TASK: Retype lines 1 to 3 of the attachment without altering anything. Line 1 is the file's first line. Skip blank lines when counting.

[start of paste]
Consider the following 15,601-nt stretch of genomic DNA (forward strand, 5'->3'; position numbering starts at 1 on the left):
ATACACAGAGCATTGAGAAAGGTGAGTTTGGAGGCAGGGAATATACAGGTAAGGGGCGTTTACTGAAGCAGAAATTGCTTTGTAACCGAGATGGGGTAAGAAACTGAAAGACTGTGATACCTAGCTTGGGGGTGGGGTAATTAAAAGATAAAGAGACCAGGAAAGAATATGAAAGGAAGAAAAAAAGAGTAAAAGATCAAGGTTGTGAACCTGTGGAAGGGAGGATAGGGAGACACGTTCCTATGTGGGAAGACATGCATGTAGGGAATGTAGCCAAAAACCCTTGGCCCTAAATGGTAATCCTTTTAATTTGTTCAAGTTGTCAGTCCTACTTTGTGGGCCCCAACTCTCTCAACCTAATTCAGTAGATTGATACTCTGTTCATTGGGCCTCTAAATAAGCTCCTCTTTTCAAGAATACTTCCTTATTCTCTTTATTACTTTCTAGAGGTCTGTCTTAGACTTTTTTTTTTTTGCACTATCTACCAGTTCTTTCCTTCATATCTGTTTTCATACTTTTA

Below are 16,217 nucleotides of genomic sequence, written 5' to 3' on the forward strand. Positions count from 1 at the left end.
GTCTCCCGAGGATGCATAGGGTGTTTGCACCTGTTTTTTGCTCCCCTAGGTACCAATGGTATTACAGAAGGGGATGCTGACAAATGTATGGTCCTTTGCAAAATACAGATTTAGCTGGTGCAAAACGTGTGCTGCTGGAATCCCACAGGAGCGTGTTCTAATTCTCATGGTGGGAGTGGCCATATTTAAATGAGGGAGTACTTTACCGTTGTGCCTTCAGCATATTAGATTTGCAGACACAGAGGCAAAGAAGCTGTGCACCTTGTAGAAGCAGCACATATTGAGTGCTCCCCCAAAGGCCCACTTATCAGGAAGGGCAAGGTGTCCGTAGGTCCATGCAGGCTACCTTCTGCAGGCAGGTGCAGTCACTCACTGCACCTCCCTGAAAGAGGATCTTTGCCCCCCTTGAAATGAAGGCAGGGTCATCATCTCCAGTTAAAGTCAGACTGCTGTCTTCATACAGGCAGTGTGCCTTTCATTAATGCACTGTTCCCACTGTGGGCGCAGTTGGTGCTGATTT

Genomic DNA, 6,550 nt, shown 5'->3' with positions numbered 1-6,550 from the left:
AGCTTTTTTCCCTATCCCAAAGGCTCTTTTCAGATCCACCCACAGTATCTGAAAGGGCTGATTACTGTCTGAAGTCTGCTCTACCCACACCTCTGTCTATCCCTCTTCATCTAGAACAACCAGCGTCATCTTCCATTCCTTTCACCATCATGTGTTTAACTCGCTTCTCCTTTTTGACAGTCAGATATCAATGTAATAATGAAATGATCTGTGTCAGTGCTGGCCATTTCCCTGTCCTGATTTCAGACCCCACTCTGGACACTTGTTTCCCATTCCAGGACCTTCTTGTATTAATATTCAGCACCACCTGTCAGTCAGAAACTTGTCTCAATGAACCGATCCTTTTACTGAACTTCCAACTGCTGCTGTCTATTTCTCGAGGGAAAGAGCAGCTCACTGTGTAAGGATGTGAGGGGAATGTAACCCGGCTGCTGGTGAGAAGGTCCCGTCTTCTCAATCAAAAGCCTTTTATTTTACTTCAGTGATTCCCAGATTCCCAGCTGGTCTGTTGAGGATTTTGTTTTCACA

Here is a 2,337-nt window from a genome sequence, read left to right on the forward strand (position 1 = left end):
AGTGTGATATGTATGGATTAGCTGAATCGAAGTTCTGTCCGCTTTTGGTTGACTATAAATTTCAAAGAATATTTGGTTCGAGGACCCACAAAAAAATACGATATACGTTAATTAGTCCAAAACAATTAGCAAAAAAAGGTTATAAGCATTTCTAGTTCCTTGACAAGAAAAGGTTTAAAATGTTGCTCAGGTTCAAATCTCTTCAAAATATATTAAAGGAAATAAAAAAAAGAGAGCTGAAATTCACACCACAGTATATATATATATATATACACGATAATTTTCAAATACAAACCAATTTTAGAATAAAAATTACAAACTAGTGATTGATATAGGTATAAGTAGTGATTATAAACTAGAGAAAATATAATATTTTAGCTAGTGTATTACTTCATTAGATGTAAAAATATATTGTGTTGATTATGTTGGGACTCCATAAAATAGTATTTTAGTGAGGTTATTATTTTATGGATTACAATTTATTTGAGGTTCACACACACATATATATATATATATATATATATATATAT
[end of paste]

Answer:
Consider the following 15,601-nt stretch of genomic DNA (forward strand, 5'->3'; position numbering starts at 1 on the left):
ATACACAGAGCATTGAGAAAGGTGAGTTTGGAGGCAGGGAATATACAGGTAAGGGGCGTTTACTGAAGCAGAAATTGCTTTGTAACCGAGATGGGGTAAGAAACTGAAAGACTGTGATACCTAGCTTGGGGGTGGGGTAATTAAAAGATAAAGAGACCAGGAAAGAATATGAAAGGAAGAAAAAAAGAGTAAAAGATCAAGGTTGTGAACCTGTGGAAGGGAGGATAGGGAGACACGTTCCTATGTGGGAAGACATGCATGTAGGGAATGTAGCCAAAAACCCTTGGCCCTAAATGGTAATCCTTTTAATTTGTTCAAGTTGTCAGTCCTACTTTGTGGGCCCCAACTCTCTCAACCTAATTCAGTAGATTGATACTCTGTTCATTGGGCCTCTAAATAAGCTCCTCTTTTCAAGAATACTTCCTTATTCTCTTTATTACTTTCTAGAGGTCTGTCTTAGACTTTTTTTTTTTTGCACTATCTACCAGTTCTTTCCTTCATATCTGTTTTCATACTTTTA

Below are 16,217 nucleotides of genomic sequence, written 5' to 3' on the forward strand. Positions count from 1 at the left end.